Poland – On Wednesday evening around 6 pm at the Charles de Gaulle roundabout in Warsaw, a small group of demonstrators, perhaps one hundred people, were standing in the middle of the road blocking traffic. The event was organized by Women’s Strike — Strajk Kobiet — the feminist organization at the root of Poland’s mass pro-abortion protests of late October and early November. Organizers had called on Antifa supporters and business owners impacted by health restrictions to join the event. However, the signs visible among the small crowd were mainly masks with the red lightning bolt symbol of Women’s Strike, and LGBT flags. The police, who were probably as numerous as the demonstrators themselves, asked them to disperse since no demonstration had been authorized on the roadway. The organizers of the micro-demonstration responded by megaphone too, asking their followers to remain in place. At the end of the day, one policeman was injured and a dozen protesters were taken into custody for acts of violence against law enforcement officers.
Their demands do not match those of an overwhelming majority of the demonstrators who took to the streets at the end of October to protest against a judgment of the Polish Constitutional Tribunal prohibiting eugenic abortions(abortions in case of serious and irreversible disability or an incurable life-threatening disease of the unborn child). Lempart and Suchanow want free access to abortion on demand, something which has been prohibited in Poland since 1993 and is opposed by over three-fourths of Poles. And in their eyes, even abortion on demand is just a step toward something bigger. In a long interview published in November in the flagship newspaper of the liberal left, Gazeta Wyborcza, they made clear that their goal is Revolution with a capital “R”. “I had never belonged to anything,“ Suchanow explained, “but a few years ago, for tactical reasons, I recognized that the Women’s Strike was going to change the world and I decided I wanted to be with that force. When young people began to join us, I knew that this alliance would bring change. It is happening now. Fuck [sic], I’m fulfilled. We’re having a revolution!”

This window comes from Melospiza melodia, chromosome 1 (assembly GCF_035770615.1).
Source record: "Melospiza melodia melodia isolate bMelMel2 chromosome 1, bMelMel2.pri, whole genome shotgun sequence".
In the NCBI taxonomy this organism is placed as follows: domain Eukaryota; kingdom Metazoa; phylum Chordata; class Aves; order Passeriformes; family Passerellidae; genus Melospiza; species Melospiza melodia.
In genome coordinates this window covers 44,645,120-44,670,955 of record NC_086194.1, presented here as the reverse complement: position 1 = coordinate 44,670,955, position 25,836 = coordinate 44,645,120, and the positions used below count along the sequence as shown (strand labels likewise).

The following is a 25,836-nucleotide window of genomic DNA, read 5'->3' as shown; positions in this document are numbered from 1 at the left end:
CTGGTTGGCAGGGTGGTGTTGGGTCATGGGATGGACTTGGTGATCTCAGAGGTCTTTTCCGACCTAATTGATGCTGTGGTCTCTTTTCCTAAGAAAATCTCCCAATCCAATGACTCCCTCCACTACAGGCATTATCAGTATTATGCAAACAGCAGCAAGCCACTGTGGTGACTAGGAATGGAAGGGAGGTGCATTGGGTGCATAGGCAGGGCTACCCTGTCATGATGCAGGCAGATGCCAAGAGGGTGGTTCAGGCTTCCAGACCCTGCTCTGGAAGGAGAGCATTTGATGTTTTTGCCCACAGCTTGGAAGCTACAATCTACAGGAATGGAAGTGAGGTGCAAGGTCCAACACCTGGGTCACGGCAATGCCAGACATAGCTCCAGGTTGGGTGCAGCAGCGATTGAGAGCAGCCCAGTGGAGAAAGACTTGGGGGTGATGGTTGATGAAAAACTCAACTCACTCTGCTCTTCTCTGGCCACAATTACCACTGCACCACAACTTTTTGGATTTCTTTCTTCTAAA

Suchanow was a little too hasty in rejoicing at the unfolding revolution after a record protest had gathered a hundred thousand demonstrators in Warsaw on October 30. Since then the numbers have rapidly declined, down to the level of the current mini-protests, which are more like small happenings. The time for a general upheaval has not come. The different and sometimes contradictory struggles of different parts of Polish society have failed to converge. As a matter of fact, bemused Poles have witnessed a multiplication of struggles occurring within the revolutionary movement driven by the radical Left and supported by the liberal opposition, which could not miss such an opportunity to try and weaken the conservatives in power.
Last summer, it was the arrest of LGBT activist Michał Szutowicz, who calls himself “Margot” or Małgorzata (Margaret), which sparked protests, but street actions remained limited to the LGBT militancy and a few supporters, despite the completely disproportionate coverage they received from Western media. Szutowicz’s arrest had been ordered by a judge for acts of violence against pro-life activists.
Michał Szutowicz is the former boyfriend of the current co-leader of Women’s Strike, Klementyna Suchanow, with whom he lived for some time and who he now accuses of sexual harassment. Together with his new girlfriend, who claims to be a lesbian since “Margot” currently claims to identify as a woman, they are the leaders of the Stop the Nonsense Collective (Kolektyw Stop Bzdurom) who gained much publicity when they placed an LGBT flag and offensive writings on a historic statue of Jesus Christ in front of a church in Warsaw city center last summer. Margot claims to belong to the queer anarchist movement, and longs for a Revolution just like Suchanow. However, he refuses to be mentioned, together with his Stop the Nonsense Collective, in the “50 Brave of 2020” ranking published by Gazeta Wyborcza, for his struggle against “homophobia, transphobia and queerphobia,” because the two co-leaders of Women’s Strike also appear on the list. “This ranking features a person guilty of sexual and economic violence, Klementyna Suchanow of the National Women’s Strike,” Michał/Margaret explains, “and also Marta Lempart, who does everything to brush this situation under the carpet, as well as Kaya Szulczewicz, who recently came to attention with her transphobic remarks.”
The revolution has been a flop and its children are already at each other’s throats.
It has to be said, however, that the Polish Constitutional Court’s judgment prohibiting eugenic abortions has still not been published, and it is therefore not yet in force. It will eventually have to be published, and the protest movement may then get a new boost.